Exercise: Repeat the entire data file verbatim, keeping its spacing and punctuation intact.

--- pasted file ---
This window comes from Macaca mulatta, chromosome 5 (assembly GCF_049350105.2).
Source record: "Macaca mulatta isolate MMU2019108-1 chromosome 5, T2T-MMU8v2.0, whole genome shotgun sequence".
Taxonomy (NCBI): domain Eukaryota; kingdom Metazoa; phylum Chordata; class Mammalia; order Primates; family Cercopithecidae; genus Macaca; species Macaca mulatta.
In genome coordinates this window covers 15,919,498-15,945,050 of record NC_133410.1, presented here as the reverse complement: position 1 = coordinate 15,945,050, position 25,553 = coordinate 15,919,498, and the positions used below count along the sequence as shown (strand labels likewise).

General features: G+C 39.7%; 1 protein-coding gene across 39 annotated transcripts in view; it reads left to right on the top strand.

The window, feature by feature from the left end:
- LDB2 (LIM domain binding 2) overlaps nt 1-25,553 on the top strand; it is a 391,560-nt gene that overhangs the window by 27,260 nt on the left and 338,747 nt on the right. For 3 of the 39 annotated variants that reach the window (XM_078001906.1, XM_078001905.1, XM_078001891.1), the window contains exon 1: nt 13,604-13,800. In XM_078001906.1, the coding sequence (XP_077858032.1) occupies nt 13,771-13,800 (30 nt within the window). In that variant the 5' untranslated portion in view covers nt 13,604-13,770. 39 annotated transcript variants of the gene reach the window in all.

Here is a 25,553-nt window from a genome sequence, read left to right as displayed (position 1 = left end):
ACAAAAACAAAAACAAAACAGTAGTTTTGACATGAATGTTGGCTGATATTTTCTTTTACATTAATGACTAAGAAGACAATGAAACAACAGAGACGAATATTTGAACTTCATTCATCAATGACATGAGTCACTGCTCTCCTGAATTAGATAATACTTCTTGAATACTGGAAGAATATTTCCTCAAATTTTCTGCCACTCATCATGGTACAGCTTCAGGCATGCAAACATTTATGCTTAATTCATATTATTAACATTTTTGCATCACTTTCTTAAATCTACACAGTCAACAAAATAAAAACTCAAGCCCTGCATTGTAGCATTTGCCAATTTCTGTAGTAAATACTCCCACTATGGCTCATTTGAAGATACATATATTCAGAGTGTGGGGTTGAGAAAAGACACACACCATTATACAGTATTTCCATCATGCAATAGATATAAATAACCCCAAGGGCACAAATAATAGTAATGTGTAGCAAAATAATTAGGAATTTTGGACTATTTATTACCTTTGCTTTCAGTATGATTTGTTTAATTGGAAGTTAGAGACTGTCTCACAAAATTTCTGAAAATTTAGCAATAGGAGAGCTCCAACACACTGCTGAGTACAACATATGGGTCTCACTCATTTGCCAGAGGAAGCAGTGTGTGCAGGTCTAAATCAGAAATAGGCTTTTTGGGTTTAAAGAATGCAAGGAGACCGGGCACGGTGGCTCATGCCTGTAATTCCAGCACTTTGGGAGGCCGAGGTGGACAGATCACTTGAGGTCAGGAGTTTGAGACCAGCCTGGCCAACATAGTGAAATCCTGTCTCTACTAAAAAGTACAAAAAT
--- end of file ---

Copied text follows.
This window comes from Macaca mulatta, chromosome 5 (assembly GCF_049350105.2).
Source record: "Macaca mulatta isolate MMU2019108-1 chromosome 5, T2T-MMU8v2.0, whole genome shotgun sequence".
Taxonomy (NCBI): domain Eukaryota; kingdom Metazoa; phylum Chordata; class Mammalia; order Primates; family Cercopithecidae; genus Macaca; species Macaca mulatta.
In genome coordinates this window covers 15,919,498-15,945,050 of record NC_133410.1, presented here as the reverse complement: position 1 = coordinate 15,945,050, position 25,553 = coordinate 15,919,498, and the positions used below count along the sequence as shown (strand labels likewise).

General features: G+C 39.7%; 1 protein-coding gene across 39 annotated transcripts in view; it reads left to right on the top strand.

The window, feature by feature from the left end:
- LDB2 (LIM domain binding 2) overlaps nt 1-25,553 on the top strand; it is a 391,560-nt gene that overhangs the window by 27,260 nt on the left and 338,747 nt on the right. For 3 of the 39 annotated variants that reach the window (XM_078001906.1, XM_078001905.1, XM_078001891.1), the window contains exon 1: nt 13,604-13,800. In XM_078001906.1, the coding sequence (XP_077858032.1) occupies nt 13,771-13,800 (30 nt within the window). In that variant the 5' untranslated portion in view covers nt 13,604-13,770. 39 annotated transcript variants of the gene reach the window in all.

Here is a 25,553-nt window from a genome sequence, read left to right as displayed (position 1 = left end):
ACAAAAACAAAAACAAAACAGTAGTTTTGACATGAATGTTGGCTGATATTTTCTTTTACATTAATGACTAAGAAGACAATGAAACAACAGAGACGAATATTTGAACTTCATTCATCAATGACATGAGTCACTGCTCTCCTGAATTAGATAATACTTCTTGAATACTGGAAGAATATTTCCTCAAATTTTCTGCCACTCATCATGGTACAGCTTCAGGCATGCAAACATTTATGCTTAATTCATATTATTAACATTTTTGCATCACTTTCTTAAATCTACACAGTCAACAAAATAAAAACTCAAGCCCTGCATTGTAGCATTTGCCAATTTCTGTAGTAAATACTCCCACTATGGCTCATTTGAAGATACATATATTCAGAGTGTGGGGTTGAGAAAAGACACACACCATTATACAGTATTTCCATCATGCAATAGATATAAATAACCCCAAGGGCACAAATAATAGTAATGTGTAGCAAAATAATTAGGAATTTTGGACTATTTATTACCTTTGCTTTCAGTATGATTTGTTTAATTGGAAGTTAGAGACTGTCTCACAAAATTTCTGAAAATTTAGCAATAGGAGAGCTCCAACACACTGCTGAGTACAACATATGGGTCTCACTCATTTGCCAGAGGAAGCAGTGTGTGCAGGTCTAAATCAGAAATAGGCTTTTTGGGTTTAAAGAATGCAAGGAGACCGGGCACGGTGGCTCATGCCTGTAATTCCAGCACTTTGGGAGGCCGAGGTGGACAGATCACTTGAGGTCAGGAGTTTGAGACCAGCCTGGCCAACATAGTGAAATCCTGTCTCTACTAAAAAGTACAAAAAT